Cable Installation Guidelines
Flexible Cable Installation Guidelines
Care must be taken with any flexing application during the installation of the cable. Here are a few guidelines to help prevent kinking:
- Cable should be pre-cut and hung suspended for 48 hours to develop its most natural set and lay prior to installation.
- Cable should be installed with, not against, its natural set.*
- Strain relief on either end will reduce conductor breakage at the flex points.
- If there are any kinks in the cable when it is installed, it will always remain and eventually cause a cable failure.
- After installation, the most critical factors in the cable are minimum bend radius and reel tension.
*The natural set occurs during the manufacturing of the cable. The cable is cured in one direction on the reel with a definite difference in its ability to be flexed on way as opposed to another.
There are a variety of multi-conductor cables designed for many types of applications. Multi-conductor cables consist of two or more conductors primarily used for control or power applications.
One of the toughest applications for any multi-conductor cable is repeated handling by guide equipment in a forced direction. Examples of such applications include:
- Fork Trucks
- Power Track Systems
- Random Cable Reelers
- Festooning Systems
- Outdoor Trailing
These applications consist of moderate tension and repeated forced directional flexing or reeling. For these types of applications, best results can be obtained by using specially designed flex cables. Improper installation of flex cables, however, can result in premature cable failure.
When using specially designed flex cables, there are five criteria that must be considered:
- Bending Radii
- Cable Tension
- Operation Speed
The following table provides details relating to minimum bending radii which are recommended by the ICEA standards. These values are intended to optimize cable life. Reduced bending radii result in reduced cable life due to increased stress on the copper conductors and overall distortion of the cable. Therefore, reduced radii should only be considered for applications in which other factors, such as reduced cable tension, lower operation speed and ambient temperature are more favorable to cable life, or where the mechanical limitations of the installation do not allow the optimum radius.
Testing on various flex cables has shown that doubling the minimum bending radius for reeling applications can triple cable life at the maximum recommended tension. Therefore, the largest possible bending radius should be used to increase cable life.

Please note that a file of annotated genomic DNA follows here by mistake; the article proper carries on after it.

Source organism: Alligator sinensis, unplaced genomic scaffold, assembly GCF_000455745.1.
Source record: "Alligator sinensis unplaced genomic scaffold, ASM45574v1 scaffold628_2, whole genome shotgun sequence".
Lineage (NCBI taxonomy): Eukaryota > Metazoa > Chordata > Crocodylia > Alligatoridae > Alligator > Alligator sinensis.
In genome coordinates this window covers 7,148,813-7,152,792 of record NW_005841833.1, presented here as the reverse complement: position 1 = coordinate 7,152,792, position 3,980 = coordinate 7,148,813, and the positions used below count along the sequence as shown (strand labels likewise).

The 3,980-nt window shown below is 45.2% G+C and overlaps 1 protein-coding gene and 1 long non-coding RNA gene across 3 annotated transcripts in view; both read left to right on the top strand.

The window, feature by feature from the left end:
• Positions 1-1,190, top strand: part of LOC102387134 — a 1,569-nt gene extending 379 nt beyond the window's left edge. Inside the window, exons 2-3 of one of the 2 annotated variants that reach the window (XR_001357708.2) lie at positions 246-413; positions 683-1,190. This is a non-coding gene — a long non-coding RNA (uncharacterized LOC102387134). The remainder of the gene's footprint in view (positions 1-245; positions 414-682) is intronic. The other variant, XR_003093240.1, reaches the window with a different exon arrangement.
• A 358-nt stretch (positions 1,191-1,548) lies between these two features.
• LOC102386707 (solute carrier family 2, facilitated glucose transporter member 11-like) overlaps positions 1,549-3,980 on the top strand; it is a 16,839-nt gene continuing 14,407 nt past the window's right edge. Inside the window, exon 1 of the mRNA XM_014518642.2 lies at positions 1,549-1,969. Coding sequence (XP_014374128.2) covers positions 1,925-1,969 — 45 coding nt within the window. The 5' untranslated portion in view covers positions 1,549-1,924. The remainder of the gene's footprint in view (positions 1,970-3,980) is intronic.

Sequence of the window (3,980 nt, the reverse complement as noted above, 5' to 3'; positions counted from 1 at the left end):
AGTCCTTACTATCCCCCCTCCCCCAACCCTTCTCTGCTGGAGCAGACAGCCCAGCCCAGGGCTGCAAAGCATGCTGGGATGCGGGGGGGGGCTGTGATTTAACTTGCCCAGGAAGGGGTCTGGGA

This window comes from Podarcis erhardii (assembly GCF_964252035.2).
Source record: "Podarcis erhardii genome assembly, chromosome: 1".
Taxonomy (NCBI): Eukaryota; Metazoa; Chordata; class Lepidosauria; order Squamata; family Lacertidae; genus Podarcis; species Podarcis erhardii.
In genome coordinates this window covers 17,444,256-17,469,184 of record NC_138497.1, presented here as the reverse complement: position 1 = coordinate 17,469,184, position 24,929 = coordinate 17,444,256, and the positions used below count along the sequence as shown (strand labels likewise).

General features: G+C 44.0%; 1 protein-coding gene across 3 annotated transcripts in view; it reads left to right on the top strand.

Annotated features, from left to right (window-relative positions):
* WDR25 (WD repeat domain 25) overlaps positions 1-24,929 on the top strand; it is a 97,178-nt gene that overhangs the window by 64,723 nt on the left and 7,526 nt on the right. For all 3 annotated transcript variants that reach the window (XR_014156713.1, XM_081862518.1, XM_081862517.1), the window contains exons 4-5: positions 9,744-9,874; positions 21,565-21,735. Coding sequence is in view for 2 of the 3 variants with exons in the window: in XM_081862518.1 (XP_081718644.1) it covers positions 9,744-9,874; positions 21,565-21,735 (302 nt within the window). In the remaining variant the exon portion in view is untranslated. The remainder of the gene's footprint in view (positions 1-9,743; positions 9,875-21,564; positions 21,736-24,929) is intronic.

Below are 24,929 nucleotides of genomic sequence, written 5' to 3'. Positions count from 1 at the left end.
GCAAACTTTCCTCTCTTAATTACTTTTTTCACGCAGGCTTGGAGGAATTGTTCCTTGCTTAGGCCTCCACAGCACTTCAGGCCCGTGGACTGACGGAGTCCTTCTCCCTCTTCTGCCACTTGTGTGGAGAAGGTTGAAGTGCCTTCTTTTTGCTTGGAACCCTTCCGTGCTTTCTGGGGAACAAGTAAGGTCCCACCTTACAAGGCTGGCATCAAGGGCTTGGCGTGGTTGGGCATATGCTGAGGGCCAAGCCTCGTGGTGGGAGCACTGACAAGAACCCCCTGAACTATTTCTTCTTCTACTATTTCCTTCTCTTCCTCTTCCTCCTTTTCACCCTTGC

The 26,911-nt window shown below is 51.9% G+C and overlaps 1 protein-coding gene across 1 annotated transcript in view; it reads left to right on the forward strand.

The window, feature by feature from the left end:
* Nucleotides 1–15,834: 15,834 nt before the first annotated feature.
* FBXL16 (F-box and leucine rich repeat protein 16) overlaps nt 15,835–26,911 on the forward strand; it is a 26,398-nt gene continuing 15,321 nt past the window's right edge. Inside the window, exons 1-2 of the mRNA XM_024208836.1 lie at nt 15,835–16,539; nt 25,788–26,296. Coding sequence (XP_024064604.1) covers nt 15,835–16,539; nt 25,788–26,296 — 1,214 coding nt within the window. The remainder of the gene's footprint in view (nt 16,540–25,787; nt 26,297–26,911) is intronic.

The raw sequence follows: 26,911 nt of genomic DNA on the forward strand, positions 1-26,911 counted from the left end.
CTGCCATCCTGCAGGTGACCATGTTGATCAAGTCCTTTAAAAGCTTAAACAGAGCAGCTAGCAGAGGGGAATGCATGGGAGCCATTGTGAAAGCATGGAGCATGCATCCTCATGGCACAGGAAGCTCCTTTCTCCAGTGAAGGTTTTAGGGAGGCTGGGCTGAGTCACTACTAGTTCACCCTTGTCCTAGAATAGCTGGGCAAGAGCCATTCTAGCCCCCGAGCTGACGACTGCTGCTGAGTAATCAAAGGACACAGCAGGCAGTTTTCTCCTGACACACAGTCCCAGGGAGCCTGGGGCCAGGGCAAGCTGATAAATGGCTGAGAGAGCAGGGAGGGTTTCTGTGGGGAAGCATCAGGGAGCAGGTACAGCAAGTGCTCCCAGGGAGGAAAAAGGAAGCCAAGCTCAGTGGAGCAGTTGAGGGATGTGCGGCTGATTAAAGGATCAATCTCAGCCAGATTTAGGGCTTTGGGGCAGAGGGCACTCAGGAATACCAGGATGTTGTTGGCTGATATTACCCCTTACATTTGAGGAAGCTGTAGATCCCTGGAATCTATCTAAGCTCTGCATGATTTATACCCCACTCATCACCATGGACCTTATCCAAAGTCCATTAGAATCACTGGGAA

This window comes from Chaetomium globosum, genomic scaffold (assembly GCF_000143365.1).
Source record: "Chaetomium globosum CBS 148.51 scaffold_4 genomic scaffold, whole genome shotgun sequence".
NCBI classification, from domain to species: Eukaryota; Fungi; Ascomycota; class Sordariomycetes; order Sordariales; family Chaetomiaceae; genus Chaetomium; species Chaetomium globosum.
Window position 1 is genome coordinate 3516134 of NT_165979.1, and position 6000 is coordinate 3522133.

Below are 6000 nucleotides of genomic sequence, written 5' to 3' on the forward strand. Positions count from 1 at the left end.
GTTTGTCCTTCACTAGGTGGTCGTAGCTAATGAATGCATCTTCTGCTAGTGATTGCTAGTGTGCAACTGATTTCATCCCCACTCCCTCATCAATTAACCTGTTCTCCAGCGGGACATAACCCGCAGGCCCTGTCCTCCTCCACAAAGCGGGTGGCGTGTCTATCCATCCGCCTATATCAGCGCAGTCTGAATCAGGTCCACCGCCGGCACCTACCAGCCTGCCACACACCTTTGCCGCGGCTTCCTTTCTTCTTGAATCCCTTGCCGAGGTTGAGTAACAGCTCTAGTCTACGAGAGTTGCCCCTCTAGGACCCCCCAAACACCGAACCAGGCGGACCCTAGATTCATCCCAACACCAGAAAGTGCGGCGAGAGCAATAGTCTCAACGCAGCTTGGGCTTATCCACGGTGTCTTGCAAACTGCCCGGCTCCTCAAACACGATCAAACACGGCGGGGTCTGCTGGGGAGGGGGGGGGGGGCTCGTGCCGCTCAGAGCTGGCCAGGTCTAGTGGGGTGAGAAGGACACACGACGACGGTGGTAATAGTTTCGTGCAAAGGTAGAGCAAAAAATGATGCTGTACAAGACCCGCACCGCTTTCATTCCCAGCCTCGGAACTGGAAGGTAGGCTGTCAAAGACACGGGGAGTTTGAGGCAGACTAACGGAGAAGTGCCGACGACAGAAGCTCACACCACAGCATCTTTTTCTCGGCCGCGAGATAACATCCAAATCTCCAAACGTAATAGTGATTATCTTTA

|Minimum Bend Radius
|4 x Cable Diameter
|6 x Cable Diameter
|8 x Cable Diameter
|4 x Cable Diameter
|8 x Cable Diameter
|12 x Cable Diameter
Cable tension plays an extremely important role in determining cable life in reeling. The copper conductors are the principle strength member in flexible cable constructions. Even if you have good strain relief fittings on the cable, this will not minimize the fact that most of the tension will be supported by the copper conductors.
The effects of tension on a cable are dependent upon the pounds per cross-sectional area of the copper conductors. In other words, larger AWG wires and or more conductors can handle more tension than smaller AWG wires or fewer conductors.
The chart below is an example of how to help prevent cable from being overstressed. The values are calculated from the formula:
MCT = Maximum Continuous Tension
CMA = Conductor Circular Mil Area
Ch = Number of Conductors in Cable
|6/C # 18
|CMA of Conductors
|#18 AWG 19str = 1608
|#16 AWG 26str = 2600
|#14 AWG 41str = 4100
|#12 AWG 65str = 6500
Reeling Speed, Temperature & Ampacity
- Reeling speed and temperature are not as controllable as drum size and tension.
- If the reeling speed and/or temperature are extreme in any other way, considerations must be applied. In cold weather applications a larger drum diameter must be used whereas a high temperature may prescribe a larger AWG size to reduce inner conductor temperature.
- Predominantly, slow reeling speed and/or warmer temperatures, increase cable life.
- Cable speed normally should not exceed 400 feet per minute.
Power Track Installation
When selecting cable for power track, the following criteria should also be taken into consideration:
- Environmental conditions
- Chemical influences
- Indoor or outdoor operation
The cable should never be pulled from a coil or reel and inserted directly in the power track.
Cables should never be fixed to the track or tied together, and should always be installed parallel to each other with have sufficient length to allow full movement of the cable while the power track is in motion.
The weight of the cable should be evenly distributed. Heavier cables should be placed towards the outside power track and lighter ones positioned in the center.
After the cable is installed, the cables should be cycled through several flexes and watched to make sure they have freedom of movement. It is important to ensure that the cable can move freely within the bend radius so that movement of the cables within the track is possible.
Flat cables may be stacked in the power track prior to attachment with lightly tightened cable ties.